November 24, 2020
Julia Child was much more than a bestselling cookbook writer and chef. Did you know that she was also a breast cancer survivor, a TV trailblazer, and a government spy throughout her life?
Julia Child took a position at the Office of Strategic Services, think CIA 1.0. She started as a research assistant in the Secret Intelligence division; by working hard, Julia moved up the ladder to the OSS Registry chief. Getting this position meant Julia had a top-level security clearance.
This is where she met Paul Child, the OSS officer she would eventually marry.
When the war was over, Julia and Paul Child chose to take a "few months to get to know each other in civilian clothes." They visited family and traveled before marrying.
Julia remembered she was "extremely happy, but a bit banged up from a car accident the day before." Julia had to wear a bandage on her face for her wedding photos.
Mastering the Art of French Cooking transformed home cuisine when it was published in 1961—but the revolution didn't occur overnight. Child first began work on her famous cookbook in 1952, after meeting Simone Beck and Louisette Bertholle.
This pair of French women worked on a cookbook intended to teach Americans the Art of French cuisine. Child represented the voice of the American chef as the third author. After nine years of research, rewrites and dismissals happened before the cookbook found a publisher at Alfred A. Knopf.
Julia Child's big Television break began from an unlikely beginning: Boston's local tv station. While supporting Mastering the Art of French Cooking, Child was a guest on the program I've Been Reading.
Instead of sitting down and discussing recipes, Child began cracking eggs into a pan and cooking them on a hot plate she carried with her. She made an omelet while filming and answered questions; the viewers loved it.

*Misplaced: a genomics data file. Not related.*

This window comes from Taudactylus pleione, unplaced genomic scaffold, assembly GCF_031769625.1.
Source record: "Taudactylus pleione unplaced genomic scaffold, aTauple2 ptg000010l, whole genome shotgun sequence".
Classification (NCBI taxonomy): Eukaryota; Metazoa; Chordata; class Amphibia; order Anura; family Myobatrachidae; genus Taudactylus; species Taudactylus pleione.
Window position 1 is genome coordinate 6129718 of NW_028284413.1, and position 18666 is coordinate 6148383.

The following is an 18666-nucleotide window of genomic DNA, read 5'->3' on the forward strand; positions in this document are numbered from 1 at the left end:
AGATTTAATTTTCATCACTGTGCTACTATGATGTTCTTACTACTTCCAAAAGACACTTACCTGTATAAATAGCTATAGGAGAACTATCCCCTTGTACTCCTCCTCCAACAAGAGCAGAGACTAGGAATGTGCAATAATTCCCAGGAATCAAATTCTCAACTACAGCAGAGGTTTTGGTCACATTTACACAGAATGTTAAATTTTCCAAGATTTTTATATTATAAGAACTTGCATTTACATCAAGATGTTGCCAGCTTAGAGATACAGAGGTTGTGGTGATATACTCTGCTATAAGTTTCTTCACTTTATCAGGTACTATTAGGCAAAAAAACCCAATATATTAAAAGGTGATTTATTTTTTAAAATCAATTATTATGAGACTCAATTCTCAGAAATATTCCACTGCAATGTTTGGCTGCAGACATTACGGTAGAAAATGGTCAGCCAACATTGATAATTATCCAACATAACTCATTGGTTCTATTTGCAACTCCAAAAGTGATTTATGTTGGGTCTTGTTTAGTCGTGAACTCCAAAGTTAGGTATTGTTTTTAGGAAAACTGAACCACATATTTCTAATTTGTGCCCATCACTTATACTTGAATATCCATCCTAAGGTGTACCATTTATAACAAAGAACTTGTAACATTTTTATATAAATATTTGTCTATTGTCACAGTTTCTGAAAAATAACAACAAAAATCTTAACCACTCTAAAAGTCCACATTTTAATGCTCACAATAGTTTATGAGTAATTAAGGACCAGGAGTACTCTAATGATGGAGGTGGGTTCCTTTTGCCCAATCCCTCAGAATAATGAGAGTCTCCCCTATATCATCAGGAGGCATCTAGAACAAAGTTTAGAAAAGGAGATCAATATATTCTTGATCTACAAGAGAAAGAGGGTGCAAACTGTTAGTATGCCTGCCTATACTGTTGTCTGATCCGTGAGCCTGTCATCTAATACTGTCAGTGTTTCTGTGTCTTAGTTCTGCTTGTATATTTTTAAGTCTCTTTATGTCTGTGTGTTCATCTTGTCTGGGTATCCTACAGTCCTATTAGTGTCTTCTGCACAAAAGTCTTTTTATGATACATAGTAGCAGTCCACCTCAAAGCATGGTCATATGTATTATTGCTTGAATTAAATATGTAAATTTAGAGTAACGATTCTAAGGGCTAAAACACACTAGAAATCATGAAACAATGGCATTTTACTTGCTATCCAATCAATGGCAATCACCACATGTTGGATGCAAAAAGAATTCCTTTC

Julia Child's doctors requested a mastectomy in the late 1960s following a regular biopsy that came back cancerous. She was depressed after her 10-days in hospital. Her husband, Paul, was a mess during all of Julia's health issues.
Eventually Julia became outspoken about her procedure, hoping that it would eliminate the stigma for other women. In Time Magazine, Child was quoted saying, "I would certainly not pussyfoot around having a radical [mastectomy] because it's not worth it."
All of Julia Childs's tools were kept in a "SACRED BAG" According to a 1974 article in the New Yorker, Child traveled with a huge black canvas bag called the "sacred bag." No, not blessed artifacts, the bag held the cooking tools she couldn't survive without.
The sacred bag held her pastry-cutting wheel, her personal flour scoop, knives, with other special cooking tools. She started carrying this bag when The French Chef premiered and only trusted special people with its care.
You can learn more about Julia Child by reading one of her many cookbooks I have in stock. Her knowledge, personality, and love of food shine through the recipes. Enjoy!
Reading Vintage has many cookbooks in the Recipes and Cookbook collection that you will find very informative and unique.
Pam of Reading Vintage
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September 24, 2020
Do your everyday reading habits consist of Facebook updates, texts from friends, or the recipe in your favorite cookbook for your next meal? Push notifications are always alerting us about breaking news, e-mails comments, or advertising.
If you've become one of the many people who doesn't make a habit of reading daily, you might be missing out on vital exercise for your brain.
August 20, 2020 1 Comment
The words antique, vintage, and retro are often used when shopping at antique festivals, second-hand stores, and flea markets. Dealers selling old pieces have been known to use "antique' to add more value to the item they are selling.
Learning what these terms mean can only help you in the bargaining process. This article can help you add an elusive piece you have been looking for to your shelves at a fair price.